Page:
“Where have you been all this time” asked most of Yorkshire.
“Haven’t you heard?” Boris Johnson replied. “There’ve been terrible floods. Why on earth would anyone want to come here now?”
“But you’re the prime minister.”
“I know. And I’ve just come up with this absolutely cracking wanking gag.”
“We need help. Hundreds of us have lost our homes. A woman has died.”
“Seriously, you really do need to hear this wanking gag.”
On the way down to the London Electric Vehicle Company, in Coventry, Johnson’s advisers had second thoughts. The Yorkshire visit had been a PR disaster and joking about onanism probably wasn’t such a great look after all. Apart from drawing unwanted attention to the fact he couldn’t be entirely certain of just how many children he did have, it would also highlight the fact that Johnson’s entire political career had been based on pleasuring himself. A succession of petites morts for Boris. One long grande mort for the country.
There’s been a very good reason why Johnson has kept a low profile so far in this election campaign. He is not the great communicator and leader he has built himself up to be. Having been deprived of his masturbation punchline Boris appeared to sulk through most of his speech to a largely indifferent audience of factory workers. Most of his other jokes failed to land and his ad libs became ever more staccato and random as he desperately tried to jolly everyone along.
He really only knows he’s alive if he gets a few laughs and when none come, he becomes a shrivelled, needy homunculus. Not that this could really be classified as a speech. Rather a collection of assorted thoughts and lies that had been strung together at the last moment. He began by bizarrely comparing the UK economy over the past nine years to a racehorse with three legs. Boris didn’t appear to know that horses in this condition can get shot on the spot.
Johnson then moved on to his familiar Brexit lies. Parliament had blocked Brexit for the past three years. He still hasn’t quite realised that no one has done more to block Brexit than himself – first by leaving Theresa May’s government and voting against her deal, then by pulling his deal and demanding an election after his withdrawal agreement had won a comfortable majority in the Commons. At times like this the prime minister is the sociopath’s sociopath. So detached from any objective reality, truth and lies have become interchangeable.
The metaphors came and went, each one dying harder than the last. He had an oven-ready deal. One that Theresa May had rejected and which he himself had said no UK prime minister could endorse. It was the Pot Noodle deal. Just add water. So it should go down well in Yorkshire then. They’ve got plenty of water there right now. It’s hard to imagine a less sensitive prime minister. A straw man with a tin ear. He mumbled on. Actually it was a Blue Peter deal. One he had made earlier. Great. Almost everything made out of two toilet rolls and sticky-back plastic fell apart after 20 minutes. On reflection, that might have been one of the truer things he said all afternoon.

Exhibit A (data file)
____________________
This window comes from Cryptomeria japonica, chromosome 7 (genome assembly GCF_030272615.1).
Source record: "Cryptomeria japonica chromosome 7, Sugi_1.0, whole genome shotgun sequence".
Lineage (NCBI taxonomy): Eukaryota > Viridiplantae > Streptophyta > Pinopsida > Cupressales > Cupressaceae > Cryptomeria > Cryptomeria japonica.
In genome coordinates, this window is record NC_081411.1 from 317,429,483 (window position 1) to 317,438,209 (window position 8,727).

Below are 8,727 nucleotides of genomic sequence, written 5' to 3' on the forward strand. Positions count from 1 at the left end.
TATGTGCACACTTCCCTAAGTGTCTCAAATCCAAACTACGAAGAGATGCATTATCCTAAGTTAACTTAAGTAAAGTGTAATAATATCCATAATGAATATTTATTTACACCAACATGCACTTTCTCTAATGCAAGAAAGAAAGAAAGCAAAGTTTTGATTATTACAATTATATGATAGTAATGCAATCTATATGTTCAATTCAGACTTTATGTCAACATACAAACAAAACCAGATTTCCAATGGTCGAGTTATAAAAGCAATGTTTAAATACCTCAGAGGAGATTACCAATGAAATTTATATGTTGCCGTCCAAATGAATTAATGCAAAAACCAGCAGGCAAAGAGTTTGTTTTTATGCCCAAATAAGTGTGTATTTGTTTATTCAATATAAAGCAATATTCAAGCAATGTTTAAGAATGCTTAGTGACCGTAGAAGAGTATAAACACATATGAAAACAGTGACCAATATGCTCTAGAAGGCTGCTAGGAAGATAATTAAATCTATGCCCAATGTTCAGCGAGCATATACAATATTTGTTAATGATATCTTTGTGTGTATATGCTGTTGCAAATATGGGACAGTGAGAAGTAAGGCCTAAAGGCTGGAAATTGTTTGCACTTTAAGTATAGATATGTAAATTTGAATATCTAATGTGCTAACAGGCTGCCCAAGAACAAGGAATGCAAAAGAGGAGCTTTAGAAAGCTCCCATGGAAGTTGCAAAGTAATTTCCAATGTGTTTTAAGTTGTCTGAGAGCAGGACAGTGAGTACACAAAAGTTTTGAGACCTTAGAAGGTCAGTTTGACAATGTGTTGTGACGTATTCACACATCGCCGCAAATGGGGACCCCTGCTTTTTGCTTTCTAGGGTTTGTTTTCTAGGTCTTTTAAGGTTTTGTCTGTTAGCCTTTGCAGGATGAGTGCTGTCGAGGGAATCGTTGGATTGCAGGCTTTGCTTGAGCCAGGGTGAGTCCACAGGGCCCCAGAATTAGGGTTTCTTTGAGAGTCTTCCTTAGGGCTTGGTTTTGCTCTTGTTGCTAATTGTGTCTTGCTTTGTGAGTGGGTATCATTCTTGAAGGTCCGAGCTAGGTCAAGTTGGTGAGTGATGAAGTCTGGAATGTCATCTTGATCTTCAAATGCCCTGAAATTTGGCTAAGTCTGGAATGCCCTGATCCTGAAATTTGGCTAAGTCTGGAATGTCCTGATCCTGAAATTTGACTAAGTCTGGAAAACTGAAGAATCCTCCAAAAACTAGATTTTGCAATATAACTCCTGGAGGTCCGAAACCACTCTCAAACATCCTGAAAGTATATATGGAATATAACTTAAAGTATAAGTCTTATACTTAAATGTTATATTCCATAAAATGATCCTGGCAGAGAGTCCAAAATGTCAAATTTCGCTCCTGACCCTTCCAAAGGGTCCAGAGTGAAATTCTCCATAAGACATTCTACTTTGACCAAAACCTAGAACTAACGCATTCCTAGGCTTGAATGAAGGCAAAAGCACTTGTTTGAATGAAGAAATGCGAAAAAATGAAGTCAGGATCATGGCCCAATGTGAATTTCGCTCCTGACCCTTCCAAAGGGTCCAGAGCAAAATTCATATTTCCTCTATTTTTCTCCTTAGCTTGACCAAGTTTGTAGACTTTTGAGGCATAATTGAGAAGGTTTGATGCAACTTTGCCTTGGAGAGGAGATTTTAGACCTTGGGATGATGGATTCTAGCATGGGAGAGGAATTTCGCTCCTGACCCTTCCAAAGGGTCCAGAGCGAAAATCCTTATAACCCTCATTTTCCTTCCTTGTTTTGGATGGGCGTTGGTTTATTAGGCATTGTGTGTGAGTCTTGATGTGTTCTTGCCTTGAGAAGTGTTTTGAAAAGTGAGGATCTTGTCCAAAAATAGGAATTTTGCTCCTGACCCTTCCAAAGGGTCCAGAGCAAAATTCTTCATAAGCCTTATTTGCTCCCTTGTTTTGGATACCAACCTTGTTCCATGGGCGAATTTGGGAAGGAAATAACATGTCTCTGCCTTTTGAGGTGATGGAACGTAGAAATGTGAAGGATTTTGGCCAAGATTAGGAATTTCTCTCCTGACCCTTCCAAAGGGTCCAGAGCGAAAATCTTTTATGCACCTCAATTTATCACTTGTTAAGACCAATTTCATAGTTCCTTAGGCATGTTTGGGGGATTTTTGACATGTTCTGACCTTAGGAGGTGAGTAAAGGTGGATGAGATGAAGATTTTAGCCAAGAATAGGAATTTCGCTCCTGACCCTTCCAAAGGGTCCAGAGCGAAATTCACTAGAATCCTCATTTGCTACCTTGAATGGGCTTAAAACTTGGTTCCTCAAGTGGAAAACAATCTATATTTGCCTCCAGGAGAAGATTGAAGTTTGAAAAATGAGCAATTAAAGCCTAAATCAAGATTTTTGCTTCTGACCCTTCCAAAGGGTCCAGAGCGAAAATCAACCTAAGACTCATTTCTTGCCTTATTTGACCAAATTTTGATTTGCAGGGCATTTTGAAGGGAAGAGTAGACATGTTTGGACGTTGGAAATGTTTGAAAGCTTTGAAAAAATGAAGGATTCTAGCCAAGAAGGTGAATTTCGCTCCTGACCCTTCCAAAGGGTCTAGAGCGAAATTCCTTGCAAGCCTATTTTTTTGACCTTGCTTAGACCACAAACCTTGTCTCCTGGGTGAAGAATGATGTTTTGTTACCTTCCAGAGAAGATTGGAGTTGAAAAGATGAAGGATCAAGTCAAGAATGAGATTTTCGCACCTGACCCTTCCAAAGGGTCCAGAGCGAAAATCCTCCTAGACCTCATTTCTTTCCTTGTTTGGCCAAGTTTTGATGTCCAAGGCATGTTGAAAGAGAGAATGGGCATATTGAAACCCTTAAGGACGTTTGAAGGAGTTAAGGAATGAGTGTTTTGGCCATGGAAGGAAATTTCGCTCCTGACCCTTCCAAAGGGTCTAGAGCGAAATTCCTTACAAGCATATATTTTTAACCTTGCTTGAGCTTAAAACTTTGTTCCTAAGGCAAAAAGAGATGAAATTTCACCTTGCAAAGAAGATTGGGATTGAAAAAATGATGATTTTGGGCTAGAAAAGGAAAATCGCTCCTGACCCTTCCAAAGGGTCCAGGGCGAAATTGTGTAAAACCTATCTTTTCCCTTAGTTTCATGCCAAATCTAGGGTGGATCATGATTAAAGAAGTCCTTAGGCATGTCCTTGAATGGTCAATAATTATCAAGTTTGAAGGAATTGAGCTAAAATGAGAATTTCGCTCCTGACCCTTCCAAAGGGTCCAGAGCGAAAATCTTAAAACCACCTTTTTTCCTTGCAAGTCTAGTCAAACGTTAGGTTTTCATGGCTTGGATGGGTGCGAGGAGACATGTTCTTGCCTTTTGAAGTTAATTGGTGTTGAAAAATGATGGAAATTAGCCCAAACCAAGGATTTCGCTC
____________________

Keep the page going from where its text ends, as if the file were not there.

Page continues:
Still the lies tumbled out. Jeremy Corbyn was committed to two referendums in a year even though he had said the exact opposite. Labour was going to spend £1.2tn on a manifesto that the Tories had written for them. He was going to build 40 hospitals. Out of Lego. The country was on the verge of a green revolution. The future was bright. Shame, then, that there had been a power cut only that afternoon as Tesla had said it was no longer going to build its gigafactory in the UK due to Brexit uncertainties.
“Er … that’s about it,” he said. Though he could just have easily have wound things up 20 minutes previously, as he had clearly come with nothing to say other than the wanking gag, which the girly swots around him had insisted wasn’t statesmanlike. Hell, he’d never pretended to be that. He was just a chancer who had got lucky and, when asked, couldn’t even remember where the floods had taken place. “Stainforth,” he blurted eventually. “And … elsewhere.” The people of Yorkshire must feel so cared for.
During the Q&A one Sun journalist wanted to know what had happened to the wanking gag. Boris’s pasty face flushed pink and he blustered. He couldn’t imagine what had happened to the joke he had written. A complete mystery. There would be a full public inquiry. No need really. The gag had just been buried in the sub-text. The whole speech had just been casually tossed off. And no one but him had derived any pleasure from it. All he had to show for it was a lingering sense of shame.
John Crace’s new book, Decline and Fail: Read in Case of Political Apocalypse, is published by Guardian Faber. To order a copy go to guardianbookshop.com or call 0330 333 6846. Free UK p&p over £15, online orders only. Phone orders min. p&p of £1.99.